**address** = Base58(versionByte + RIPEMD-160(SHA-256(publickey)) + SHA-256(SHA2-56(RIPEMD-160(SHA-256(publickey)))).substring(0, 4)) where ‘+’ represents a concatenation operator. Fun, right? If you prefer a visual simplification:

As such, simply accepting coins at an address does not reveal your public OR private key to the network. As such, the Bitcoin network is unable to differentiate between a valid and an invalid address--the only possible sanity check is a built-in checksum as shown above (the second, partial SHA256D hash appended to the end) which helps to eliminate mistypes. However, due to the nature of hashing functions being assumed to be one-way, the only way we can prove we own such a certain address, when we decide we want to spend the coins, is to publicly reveal the public key. In the absence of an efficient way to factor large numbers (either by an *extremely* unlikely breakthrough in mathematics, or more likely through the practical implementation of Shor's algorithm (or in the case of ECDSA, a modified derivative) or another quantum-computer-algorithm), ECDSA and RSA are extremely secure. However, when very large numbers can be efficiently factored, there are serious concerns about the safety of classic computational cryptography as it exists today. The only way the Bitcoin network would be safe in the event of a quantum computer capable of factoring large numbers would be to switch to a one-time-use address system. Today, one Bitcoin address can send and receive as many transactions as desired with safety. However, due to the nature of address generation above, after the address signs one transaction, the public key is revealed, in order to prove ownership of the address. Until a valid transaction originates from an address, the public key behind the address is safely masked by one-way cryptography (hashing functions). However, upon signing a transaction and broadcasting the public key, quantum computer attacks on that address become possible.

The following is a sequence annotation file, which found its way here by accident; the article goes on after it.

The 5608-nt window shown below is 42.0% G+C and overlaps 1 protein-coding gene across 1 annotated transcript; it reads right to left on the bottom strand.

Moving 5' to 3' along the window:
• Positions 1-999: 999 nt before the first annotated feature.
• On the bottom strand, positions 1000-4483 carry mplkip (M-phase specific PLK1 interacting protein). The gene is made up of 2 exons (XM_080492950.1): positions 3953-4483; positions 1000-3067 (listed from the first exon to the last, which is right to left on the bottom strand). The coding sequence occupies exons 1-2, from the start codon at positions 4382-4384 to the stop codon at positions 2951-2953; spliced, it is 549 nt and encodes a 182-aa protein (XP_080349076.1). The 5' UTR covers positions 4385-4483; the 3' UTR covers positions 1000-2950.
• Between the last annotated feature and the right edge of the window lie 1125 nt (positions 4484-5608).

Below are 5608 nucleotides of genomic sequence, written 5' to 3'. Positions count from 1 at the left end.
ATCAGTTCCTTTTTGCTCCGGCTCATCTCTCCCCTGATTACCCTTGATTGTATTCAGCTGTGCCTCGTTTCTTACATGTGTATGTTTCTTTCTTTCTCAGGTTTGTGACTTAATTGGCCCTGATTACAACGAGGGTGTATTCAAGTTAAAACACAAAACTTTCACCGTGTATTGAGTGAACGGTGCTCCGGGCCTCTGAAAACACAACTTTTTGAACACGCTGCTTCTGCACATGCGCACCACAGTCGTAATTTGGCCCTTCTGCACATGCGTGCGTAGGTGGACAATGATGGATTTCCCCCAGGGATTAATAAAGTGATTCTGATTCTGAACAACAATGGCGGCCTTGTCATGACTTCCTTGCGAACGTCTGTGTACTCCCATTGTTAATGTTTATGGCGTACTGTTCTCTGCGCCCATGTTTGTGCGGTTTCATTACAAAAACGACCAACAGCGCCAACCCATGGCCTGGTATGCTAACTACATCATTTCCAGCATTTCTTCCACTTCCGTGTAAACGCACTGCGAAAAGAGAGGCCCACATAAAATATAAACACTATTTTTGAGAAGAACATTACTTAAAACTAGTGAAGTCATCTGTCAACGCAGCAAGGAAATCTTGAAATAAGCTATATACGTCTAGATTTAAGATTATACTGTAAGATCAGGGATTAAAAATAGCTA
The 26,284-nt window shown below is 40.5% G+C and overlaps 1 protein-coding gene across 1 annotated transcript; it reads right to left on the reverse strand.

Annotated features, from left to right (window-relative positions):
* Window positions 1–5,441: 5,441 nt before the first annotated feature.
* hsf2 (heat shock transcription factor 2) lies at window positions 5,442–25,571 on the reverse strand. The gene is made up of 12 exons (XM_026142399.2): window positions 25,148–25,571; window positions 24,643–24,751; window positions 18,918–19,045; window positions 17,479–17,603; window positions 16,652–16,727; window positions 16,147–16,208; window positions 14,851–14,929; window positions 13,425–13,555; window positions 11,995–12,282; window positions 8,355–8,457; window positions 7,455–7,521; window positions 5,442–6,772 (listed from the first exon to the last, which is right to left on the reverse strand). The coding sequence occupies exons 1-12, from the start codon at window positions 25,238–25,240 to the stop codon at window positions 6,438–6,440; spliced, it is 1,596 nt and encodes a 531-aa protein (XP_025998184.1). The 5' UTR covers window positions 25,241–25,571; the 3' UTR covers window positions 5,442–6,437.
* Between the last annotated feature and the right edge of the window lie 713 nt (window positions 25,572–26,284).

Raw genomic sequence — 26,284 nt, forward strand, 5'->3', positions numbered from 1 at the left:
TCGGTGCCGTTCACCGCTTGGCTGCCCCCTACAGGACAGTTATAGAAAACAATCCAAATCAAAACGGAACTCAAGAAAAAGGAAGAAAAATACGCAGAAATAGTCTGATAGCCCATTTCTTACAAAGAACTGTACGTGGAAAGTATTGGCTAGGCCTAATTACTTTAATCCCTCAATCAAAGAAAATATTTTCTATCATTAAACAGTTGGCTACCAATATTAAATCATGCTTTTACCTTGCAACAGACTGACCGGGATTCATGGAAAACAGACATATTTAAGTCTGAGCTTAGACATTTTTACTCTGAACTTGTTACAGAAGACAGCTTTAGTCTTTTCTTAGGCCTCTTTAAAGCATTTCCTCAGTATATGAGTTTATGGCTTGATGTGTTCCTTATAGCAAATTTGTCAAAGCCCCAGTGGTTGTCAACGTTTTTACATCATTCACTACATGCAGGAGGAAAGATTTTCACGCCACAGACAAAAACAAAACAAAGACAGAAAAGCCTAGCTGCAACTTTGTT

In a post-quantum-computing environment, as soon as an address signs a transaction, and remaining coins on the address are put at risk. As such, the various methods by which Bitcoin addresses are used multiple times today (tip jars, many payment processing services, etc.) would have to transition to a system of one-time address use, which not only decreases the compressibility of the blockchain, but also acts to make the currency harder to use. Imagine having to give your workplace a new bank account to deposit for every payday...

ECDSA has several properties that make it desirable for use in efficient cryptocurrencies: small signature size, fast verification, and small public key size. Additionally, the computational power required for key generation is trivial.